The league had record attendance that topped seven million spectators for the season, including playoffs.
”I wouldn’t say we’re eagerly anticipating a work stoppage,” Andrews said this week. ”The best interests of the sport are served by the NHL playing.
”But if it comes to that, we will enjoy significantly greater media coverage in North America and Europe and more television exposure in Canada and the United States. It creates revenue opportunities we don’t normally experience.”
But if you want to know how much Detroit-area businesses will be hurt by what's about to transpire, WWJ's Sandra McNeil offers a businessman's perspective--actually two businessmen's perspectives...
Local businesses are bracing for a possible hockey lockout — with the deadline looming Saturday night. Tommy Burrell owns Tommy’s Detroit Bar and Grill which is right near the Joe Louis Arena and is worried about the looming lockout.
” …the last time we faced this was in 2004, the economy was in a different state,” said Burrell.
Burrell owned a bar in Greek Town in 2004 and “it was definitely tough but I think at that time … downtown Detroit was a different place to be,” he said. “Businesses were still thriving – to a point and there were a lot more people hanging out in the city.”
He said it’s been a slow summer and the Wings’ fans usually account for about 40 percent of his business.
Vaughn Derderian owns the Anchor Bar and he agrees that hockey fans bring in a lot of his business.
“It’s a disaster, last lockout … I know of two bars that went out of business, and two businesses that had to sell – (because) they couldn’t afford to keep it,” said Derderian.
“Most of the winter people (we hire on) because of hockey, and they only work on hockey nights,” Derderian said. “So we’ll beef up … triple the staff or more on a hockey night because we might have 300 or more people in here.”
“There’s not much room for error,” said Derderian.
The Toronto Star's Morgan Campbell offers another businessman's perspective, as well as some expert takes on how things might shake down...
Mo Regnier has invested a year of his time and more dollars than he’ll specify on his company’s plans to build tours around the NHL’s 2013 Winter Classic, which pits the Maple Leafs against the Detroit Red Wings in a cavernous football stadium at the University of Michigan on New Year’s Day.
Regnier’s company, Great Adventure Tours, bought more than 1,000 tickets to the game, reserved hotel rooms in Detroit, Windsor and Ann Arbor, Mich. to accommodate the flood of customers he expected the Winter Classic tour to attract. Instead, Regnier has received just a trickle of interest in the tours, with fans awaiting the outcome of the NHL’s tense labour talks before buying tickets.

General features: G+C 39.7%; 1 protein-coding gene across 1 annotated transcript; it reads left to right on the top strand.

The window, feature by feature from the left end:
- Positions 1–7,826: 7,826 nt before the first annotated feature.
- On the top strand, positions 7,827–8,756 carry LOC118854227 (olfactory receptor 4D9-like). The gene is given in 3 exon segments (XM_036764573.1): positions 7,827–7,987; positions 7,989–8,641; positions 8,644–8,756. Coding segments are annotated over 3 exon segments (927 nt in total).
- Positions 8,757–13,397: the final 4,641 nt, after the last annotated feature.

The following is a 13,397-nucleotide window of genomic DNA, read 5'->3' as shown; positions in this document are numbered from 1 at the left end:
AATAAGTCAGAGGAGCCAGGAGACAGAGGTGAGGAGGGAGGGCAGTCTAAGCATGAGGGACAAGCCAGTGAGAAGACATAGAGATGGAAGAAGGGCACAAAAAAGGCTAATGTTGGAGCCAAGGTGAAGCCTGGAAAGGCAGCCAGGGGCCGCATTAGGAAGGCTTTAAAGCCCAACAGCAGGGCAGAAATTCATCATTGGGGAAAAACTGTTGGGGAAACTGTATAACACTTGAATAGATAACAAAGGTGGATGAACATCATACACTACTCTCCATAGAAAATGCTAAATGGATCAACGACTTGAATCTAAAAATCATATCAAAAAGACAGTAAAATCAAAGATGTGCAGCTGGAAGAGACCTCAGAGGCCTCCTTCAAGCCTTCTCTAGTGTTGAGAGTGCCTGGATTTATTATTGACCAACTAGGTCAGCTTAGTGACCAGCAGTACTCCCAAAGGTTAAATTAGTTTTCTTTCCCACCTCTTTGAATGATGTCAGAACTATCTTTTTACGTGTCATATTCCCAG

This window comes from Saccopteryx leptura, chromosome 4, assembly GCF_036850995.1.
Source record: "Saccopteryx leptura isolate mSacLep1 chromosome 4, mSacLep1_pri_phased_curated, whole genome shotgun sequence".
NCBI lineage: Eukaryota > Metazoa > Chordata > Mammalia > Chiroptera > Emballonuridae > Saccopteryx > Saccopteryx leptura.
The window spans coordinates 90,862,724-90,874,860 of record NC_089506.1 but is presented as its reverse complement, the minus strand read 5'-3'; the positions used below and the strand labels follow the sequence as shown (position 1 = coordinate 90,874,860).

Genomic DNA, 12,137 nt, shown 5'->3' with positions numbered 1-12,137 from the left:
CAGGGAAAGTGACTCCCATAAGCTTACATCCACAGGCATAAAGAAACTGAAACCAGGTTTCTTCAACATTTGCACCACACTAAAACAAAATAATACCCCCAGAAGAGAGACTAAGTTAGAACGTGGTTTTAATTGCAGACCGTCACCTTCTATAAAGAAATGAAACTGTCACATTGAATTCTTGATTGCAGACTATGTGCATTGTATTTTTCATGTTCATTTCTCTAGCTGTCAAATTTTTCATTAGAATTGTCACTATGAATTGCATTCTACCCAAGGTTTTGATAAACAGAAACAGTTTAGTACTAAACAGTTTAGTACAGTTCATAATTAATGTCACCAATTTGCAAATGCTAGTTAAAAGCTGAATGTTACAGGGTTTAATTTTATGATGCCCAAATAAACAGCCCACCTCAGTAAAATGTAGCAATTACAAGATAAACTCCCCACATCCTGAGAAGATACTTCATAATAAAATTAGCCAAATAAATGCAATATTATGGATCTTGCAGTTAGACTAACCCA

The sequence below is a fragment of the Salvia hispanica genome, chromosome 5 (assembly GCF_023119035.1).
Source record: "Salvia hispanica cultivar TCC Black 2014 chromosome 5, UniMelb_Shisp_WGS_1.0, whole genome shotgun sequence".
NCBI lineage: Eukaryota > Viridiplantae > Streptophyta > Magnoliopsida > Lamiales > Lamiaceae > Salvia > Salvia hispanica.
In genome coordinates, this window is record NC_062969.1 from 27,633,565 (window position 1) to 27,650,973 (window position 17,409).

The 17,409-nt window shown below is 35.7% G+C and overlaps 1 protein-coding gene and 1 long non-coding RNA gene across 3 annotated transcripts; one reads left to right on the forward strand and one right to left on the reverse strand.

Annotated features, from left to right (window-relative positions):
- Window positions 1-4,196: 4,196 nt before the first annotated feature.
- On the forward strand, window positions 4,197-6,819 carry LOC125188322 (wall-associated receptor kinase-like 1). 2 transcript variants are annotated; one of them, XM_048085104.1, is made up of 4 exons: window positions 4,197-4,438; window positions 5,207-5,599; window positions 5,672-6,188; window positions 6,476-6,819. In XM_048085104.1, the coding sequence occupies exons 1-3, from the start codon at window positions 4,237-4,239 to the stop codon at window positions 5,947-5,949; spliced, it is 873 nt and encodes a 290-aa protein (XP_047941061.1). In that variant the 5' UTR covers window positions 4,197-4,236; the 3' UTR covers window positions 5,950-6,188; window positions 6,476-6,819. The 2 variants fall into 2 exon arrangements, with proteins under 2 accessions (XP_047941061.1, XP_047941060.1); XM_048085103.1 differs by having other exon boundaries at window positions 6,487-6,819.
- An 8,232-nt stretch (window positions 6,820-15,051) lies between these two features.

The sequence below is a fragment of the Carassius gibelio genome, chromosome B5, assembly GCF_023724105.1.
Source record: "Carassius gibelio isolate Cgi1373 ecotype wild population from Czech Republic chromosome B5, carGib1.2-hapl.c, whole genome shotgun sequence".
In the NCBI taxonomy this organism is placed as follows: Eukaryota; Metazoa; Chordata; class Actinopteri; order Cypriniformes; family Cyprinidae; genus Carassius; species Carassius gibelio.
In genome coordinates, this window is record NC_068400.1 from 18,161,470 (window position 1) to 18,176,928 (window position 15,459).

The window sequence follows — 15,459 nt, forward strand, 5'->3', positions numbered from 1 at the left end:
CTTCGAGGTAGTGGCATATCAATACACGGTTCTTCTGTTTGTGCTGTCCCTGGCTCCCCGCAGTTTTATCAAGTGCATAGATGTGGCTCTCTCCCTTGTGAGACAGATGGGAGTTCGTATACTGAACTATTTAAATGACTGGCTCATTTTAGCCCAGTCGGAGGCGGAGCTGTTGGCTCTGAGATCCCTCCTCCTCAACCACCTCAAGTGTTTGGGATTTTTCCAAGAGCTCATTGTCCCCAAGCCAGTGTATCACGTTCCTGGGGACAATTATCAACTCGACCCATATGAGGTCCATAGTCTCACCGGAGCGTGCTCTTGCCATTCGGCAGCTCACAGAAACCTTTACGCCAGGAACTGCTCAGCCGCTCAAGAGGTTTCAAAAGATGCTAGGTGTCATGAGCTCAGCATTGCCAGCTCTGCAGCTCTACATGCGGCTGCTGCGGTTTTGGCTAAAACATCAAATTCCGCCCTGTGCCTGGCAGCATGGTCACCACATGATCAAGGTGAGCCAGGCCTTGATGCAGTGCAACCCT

“There’s no question that the strike looming is affecting plans,” says Regnier, a resident of Tecumseh, a suburb of Windsor. “It’s extremely frustrating. It affects the average person, not just the business person, and it’ll take months if not a year to get all the fans back.”
If a work stoppage ensues, economists stress that while certain businesses will feel an impact, not all industries connected to hockey will feel the squeeze equally.
Earlier this week, Bauer CEO Kevin Davis told the Star the hockey equipment manufacturer doesn’t expect business to slow during a lockout, and says Bauer’s sales actually increased during the lockout that canceled the NHL’s 2004-2005 season. But broadcasters like TSN, CBC and Sportsnet have paid hundreds of millions of dollars for NHL broadcast rights and will have to scramble to re-arrange hockey-heavy schedules.
“Networks will definitely be the big losers,” says McMaster University economics professor Hannah Holmes. “Teams, too. They depend on broadcast revenue. Will (small businesses) get hit? Yes. But the really big (losses), you’re really going to see at the top of the hierarchy.”
Economists acknowledge a work stoppage will alter spending and hiring patterns in cities with NHL teams — restaurants near arenas won’t see as much traffic, while game-day staff will remain idle. Last autumn the Toronto Parking Authority estimated the city-owned parking lot across from the Air Canada Centre lost $6000 in revenue for ever Raptors game cancelled during the NBA lockout. But experts also point out that if the NHL cancels games consumers will simply spend NHL dollars elsewhere, boosting a different set of businesses.